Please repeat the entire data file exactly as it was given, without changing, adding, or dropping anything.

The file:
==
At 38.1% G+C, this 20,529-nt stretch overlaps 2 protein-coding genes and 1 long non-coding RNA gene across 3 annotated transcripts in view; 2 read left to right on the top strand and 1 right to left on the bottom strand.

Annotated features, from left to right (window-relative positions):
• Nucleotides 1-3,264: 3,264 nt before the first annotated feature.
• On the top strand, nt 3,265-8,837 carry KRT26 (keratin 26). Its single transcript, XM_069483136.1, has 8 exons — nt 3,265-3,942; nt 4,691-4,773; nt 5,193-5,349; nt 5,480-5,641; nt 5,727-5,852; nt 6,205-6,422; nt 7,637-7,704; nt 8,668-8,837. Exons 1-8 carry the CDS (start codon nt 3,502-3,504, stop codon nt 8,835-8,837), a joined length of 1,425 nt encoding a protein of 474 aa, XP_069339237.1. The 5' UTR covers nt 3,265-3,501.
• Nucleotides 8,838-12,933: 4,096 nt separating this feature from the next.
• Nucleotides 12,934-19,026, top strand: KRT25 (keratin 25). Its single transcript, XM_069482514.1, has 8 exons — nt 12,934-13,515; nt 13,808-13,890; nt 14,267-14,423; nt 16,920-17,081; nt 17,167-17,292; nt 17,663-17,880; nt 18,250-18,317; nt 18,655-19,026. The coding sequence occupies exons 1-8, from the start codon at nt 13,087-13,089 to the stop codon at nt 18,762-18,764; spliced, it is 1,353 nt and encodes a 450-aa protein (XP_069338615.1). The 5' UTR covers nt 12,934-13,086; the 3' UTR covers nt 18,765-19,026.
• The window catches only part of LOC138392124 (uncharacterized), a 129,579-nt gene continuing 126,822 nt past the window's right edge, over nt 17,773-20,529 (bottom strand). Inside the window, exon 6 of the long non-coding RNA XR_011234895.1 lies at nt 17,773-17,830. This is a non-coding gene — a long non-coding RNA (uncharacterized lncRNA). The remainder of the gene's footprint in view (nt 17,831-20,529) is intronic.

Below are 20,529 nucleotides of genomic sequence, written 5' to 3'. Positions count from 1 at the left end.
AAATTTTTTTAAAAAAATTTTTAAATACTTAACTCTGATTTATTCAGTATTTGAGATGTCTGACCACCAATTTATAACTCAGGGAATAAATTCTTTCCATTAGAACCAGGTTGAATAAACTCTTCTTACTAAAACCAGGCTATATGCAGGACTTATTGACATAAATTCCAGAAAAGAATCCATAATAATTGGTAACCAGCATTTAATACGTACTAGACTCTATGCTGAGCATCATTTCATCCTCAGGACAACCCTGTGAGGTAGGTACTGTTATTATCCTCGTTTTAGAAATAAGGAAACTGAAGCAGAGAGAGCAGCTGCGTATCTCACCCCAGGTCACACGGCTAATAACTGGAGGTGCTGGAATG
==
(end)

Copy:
At 38.1% G+C, this 20,529-nt stretch overlaps 2 protein-coding genes and 1 long non-coding RNA gene across 3 annotated transcripts in view; 2 read left to right on the top strand and 1 right to left on the bottom strand.

Annotated features, from left to right (window-relative positions):
• Nucleotides 1-3,264: 3,264 nt before the first annotated feature.
• On the top strand, nt 3,265-8,837 carry KRT26 (keratin 26). Its single transcript, XM_069483136.1, has 8 exons — nt 3,265-3,942; nt 4,691-4,773; nt 5,193-5,349; nt 5,480-5,641; nt 5,727-5,852; nt 6,205-6,422; nt 7,637-7,704; nt 8,668-8,837. Exons 1-8 carry the CDS (start codon nt 3,502-3,504, stop codon nt 8,835-8,837), a joined length of 1,425 nt encoding a protein of 474 aa, XP_069339237.1. The 5' UTR covers nt 3,265-3,501.
• Nucleotides 8,838-12,933: 4,096 nt separating this feature from the next.
• Nucleotides 12,934-19,026, top strand: KRT25 (keratin 25). Its single transcript, XM_069482514.1, has 8 exons — nt 12,934-13,515; nt 13,808-13,890; nt 14,267-14,423; nt 16,920-17,081; nt 17,167-17,292; nt 17,663-17,880; nt 18,250-18,317; nt 18,655-19,026. The coding sequence occupies exons 1-8, from the start codon at nt 13,087-13,089 to the stop codon at nt 18,762-18,764; spliced, it is 1,353 nt and encodes a 450-aa protein (XP_069338615.1). The 5' UTR covers nt 12,934-13,086; the 3' UTR covers nt 18,765-19,026.
• The window catches only part of LOC138392124 (uncharacterized), a 129,579-nt gene continuing 126,822 nt past the window's right edge, over nt 17,773-20,529 (bottom strand). Inside the window, exon 6 of the long non-coding RNA XR_011234895.1 lies at nt 17,773-17,830. This is a non-coding gene — a long non-coding RNA (uncharacterized lncRNA). The remainder of the gene's footprint in view (nt 17,831-20,529) is intronic.

Below are 20,529 nucleotides of genomic sequence, written 5' to 3'. Positions count from 1 at the left end.
AAATTTTTTTAAAAAAATTTTTAAATACTTAACTCTGATTTATTCAGTATTTGAGATGTCTGACCACCAATTTATAACTCAGGGAATAAATTCTTTCCATTAGAACCAGGTTGAATAAACTCTTCTTACTAAAACCAGGCTATATGCAGGACTTATTGACATAAATTCCAGAAAAGAATCCATAATAATTGGTAACCAGCATTTAATACGTACTAGACTCTATGCTGAGCATCATTTCATCCTCAGGACAACCCTGTGAGGTAGGTACTGTTATTATCCTCGTTTTAGAAATAAGGAAACTGAAGCAGAGAGAGCAGCTGCGTATCTCACCCCAGGTCACACGGCTAATAACTGGAGGTGCTGGAATG